Constitutional Health Network:
Study: Organic and Grass-Fed ARE More Nutritious

If you needed another reason to avoid conventionally-grown produce and factory-farmed meat, here it is: we now have measurable proof that organic produce and grass-fed meat are better for you. Oh, and so are free-range eggs and milk from grass-fed cows. Not that most of us needed convincing. But for your friends and neighbors who may pooh-pooh your commitment to eating real food, this research might be just the ammunition you need.

It’s no secret that conventional produce is covered with pesticides and a surprising amount of it is also GMO. This includes a lot of fruits and vegetables that you might not expect. Things like tomatoes. And potatoes. Squash and beets, among others. Not all varieties are GMO, of course. But with 10 different strains of GMO tomato and 6 of GMO potato, it’s a good bet that we’re all eating some GMOs if we’re not buying organic.

A study from the University of Newcastle, however, says that there’s yet another reason to buy organic. One that even the pro-GMO crowd might be swayed by.

Organic produce and meat is just plain better for you.

The results are in, and organic is the clear winner

You wouldn’t know it if you only follow the mainstream news, but the University of Newcastle in England really gave us some breakthrough science last year. While our own industry-funded researchers were tweaking molecules to create the next blockbuster drug for Big Pharma, the Newcastle scientists were doing really useful things, like finding a way to reverse type 2 diabetes without drugs. But somewhere in their busy schedules they still found time to do this study. As a firm supporter of organic farming, I’m delighted to see it.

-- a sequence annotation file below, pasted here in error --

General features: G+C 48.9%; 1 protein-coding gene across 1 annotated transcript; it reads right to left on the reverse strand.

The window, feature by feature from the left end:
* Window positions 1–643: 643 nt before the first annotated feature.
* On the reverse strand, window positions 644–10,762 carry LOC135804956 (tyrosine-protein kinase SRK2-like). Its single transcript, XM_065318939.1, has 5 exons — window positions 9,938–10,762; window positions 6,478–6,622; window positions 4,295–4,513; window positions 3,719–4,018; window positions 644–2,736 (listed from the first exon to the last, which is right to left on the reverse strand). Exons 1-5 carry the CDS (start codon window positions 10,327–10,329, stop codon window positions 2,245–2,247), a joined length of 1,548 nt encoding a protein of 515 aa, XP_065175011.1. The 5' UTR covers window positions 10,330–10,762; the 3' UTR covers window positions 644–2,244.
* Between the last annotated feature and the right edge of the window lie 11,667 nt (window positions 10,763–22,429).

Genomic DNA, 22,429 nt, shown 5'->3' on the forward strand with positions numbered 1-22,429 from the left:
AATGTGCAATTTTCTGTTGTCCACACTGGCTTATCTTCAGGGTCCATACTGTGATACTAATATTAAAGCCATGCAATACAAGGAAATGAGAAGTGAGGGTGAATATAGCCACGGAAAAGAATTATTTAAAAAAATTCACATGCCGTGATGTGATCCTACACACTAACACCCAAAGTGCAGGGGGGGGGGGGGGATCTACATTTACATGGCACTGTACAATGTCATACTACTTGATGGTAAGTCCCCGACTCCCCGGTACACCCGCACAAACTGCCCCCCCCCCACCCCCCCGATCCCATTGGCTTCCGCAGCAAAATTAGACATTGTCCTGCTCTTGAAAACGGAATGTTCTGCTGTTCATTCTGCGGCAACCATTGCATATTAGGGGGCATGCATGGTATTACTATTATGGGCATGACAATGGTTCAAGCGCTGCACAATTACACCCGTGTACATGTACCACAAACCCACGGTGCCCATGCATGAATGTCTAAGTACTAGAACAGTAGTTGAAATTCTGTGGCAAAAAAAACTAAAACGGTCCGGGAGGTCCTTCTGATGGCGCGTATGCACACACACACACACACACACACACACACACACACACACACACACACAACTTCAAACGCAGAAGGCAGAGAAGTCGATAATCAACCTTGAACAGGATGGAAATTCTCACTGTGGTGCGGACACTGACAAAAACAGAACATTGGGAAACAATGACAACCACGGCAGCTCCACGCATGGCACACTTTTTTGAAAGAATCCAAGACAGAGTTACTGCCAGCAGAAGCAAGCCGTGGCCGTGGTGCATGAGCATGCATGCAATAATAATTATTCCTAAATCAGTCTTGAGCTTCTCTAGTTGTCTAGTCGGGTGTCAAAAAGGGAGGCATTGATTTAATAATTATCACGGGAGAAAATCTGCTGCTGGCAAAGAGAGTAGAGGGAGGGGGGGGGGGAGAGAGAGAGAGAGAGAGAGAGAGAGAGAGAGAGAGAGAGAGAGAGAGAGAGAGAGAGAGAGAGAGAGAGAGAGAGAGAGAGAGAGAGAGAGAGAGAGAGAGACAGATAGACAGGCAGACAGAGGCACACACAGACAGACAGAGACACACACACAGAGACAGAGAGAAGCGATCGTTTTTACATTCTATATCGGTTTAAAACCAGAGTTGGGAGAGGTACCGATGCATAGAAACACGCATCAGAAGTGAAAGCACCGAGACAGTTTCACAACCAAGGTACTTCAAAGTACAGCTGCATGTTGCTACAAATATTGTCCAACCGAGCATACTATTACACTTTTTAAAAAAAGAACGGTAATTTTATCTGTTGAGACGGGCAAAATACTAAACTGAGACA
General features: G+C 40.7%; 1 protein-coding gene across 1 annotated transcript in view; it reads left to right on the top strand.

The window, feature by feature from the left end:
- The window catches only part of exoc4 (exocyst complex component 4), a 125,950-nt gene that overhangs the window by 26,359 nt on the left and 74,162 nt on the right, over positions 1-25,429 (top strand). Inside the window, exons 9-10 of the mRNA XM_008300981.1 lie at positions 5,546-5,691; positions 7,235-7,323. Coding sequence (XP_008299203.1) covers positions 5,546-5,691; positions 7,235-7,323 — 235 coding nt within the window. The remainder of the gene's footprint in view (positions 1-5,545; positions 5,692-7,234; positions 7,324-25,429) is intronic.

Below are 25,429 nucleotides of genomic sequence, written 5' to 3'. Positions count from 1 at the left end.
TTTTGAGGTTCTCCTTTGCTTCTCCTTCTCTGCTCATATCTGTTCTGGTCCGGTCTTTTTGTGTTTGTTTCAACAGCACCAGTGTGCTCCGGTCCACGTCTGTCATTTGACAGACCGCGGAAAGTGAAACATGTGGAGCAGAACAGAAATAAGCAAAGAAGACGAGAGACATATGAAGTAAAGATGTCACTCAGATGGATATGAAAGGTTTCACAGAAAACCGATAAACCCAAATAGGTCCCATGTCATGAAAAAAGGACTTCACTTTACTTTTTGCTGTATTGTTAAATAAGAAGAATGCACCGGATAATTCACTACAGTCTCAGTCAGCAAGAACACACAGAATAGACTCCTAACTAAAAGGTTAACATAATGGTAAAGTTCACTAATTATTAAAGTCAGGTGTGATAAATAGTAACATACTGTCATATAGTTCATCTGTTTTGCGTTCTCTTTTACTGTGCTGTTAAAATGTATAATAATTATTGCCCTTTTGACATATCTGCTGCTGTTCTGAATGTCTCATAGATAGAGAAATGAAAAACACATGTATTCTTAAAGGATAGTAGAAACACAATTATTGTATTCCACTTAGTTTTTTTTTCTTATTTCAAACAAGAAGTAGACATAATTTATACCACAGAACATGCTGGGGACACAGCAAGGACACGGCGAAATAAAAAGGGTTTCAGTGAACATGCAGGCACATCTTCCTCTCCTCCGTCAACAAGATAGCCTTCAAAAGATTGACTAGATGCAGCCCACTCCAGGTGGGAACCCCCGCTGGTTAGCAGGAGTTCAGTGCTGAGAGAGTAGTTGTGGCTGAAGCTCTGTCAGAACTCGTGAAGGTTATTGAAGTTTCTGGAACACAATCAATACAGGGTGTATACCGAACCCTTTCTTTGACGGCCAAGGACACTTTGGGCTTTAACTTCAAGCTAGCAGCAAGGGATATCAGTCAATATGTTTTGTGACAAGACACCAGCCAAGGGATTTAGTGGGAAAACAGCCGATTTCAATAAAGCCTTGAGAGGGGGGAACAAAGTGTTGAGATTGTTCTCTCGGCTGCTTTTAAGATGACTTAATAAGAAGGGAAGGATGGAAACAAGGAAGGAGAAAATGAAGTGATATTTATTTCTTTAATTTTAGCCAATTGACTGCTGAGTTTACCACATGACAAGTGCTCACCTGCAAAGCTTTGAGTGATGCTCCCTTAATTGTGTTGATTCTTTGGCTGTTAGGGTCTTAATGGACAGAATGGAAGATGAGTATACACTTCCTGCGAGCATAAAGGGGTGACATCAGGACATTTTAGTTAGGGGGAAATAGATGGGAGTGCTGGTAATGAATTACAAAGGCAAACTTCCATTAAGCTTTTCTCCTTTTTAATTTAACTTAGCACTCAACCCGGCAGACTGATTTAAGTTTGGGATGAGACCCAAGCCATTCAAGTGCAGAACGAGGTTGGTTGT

There’s been a fair amount of research comparing organic and conventional produce through the years. For this meta-study, researchers combined the data from 323 other studies. They found that organically grown fruits and vegetables had substantially higher levels of antioxidants and other health-promoting compounds than conventionally grown ones — as much as 69% more in some cases. Antioxidants are credited with a huge variety of health benefits, from protecting against free-radical damage to anti-inflammatory properties.

Of course the organic food also had less pesticide residue. Since pesticide-free is part of the definition of “organic,” this shouldn’t be surprising. It’s a good fact to have on hand, though, for those who aren’t convinced that there’s any real difference between organic and conventional. One find that was surprising, however, was that organic produce had much lower levels of the heavy metal cadmium. Nearly 50% lower, in fact.

This may be irrelevant. It may also be very important — it remains to be seen. Cadmium exposure through other means such as occupational exposure or smoking have linked this toxic substance to serious health problems. Cadmium can affect nearly any system in the body, and some of the effects include cancer, high blood pressure, and osteoporosis.

The deterioration of our health has mirrored the rise of chemical-based farming. Do chemical differences in conventional crops — such as high cadmium levels — contribute? Studies are being planned to look into this, but for now it’s an unanswered question.

Got milk? Let’s hope it came from grass-fed cows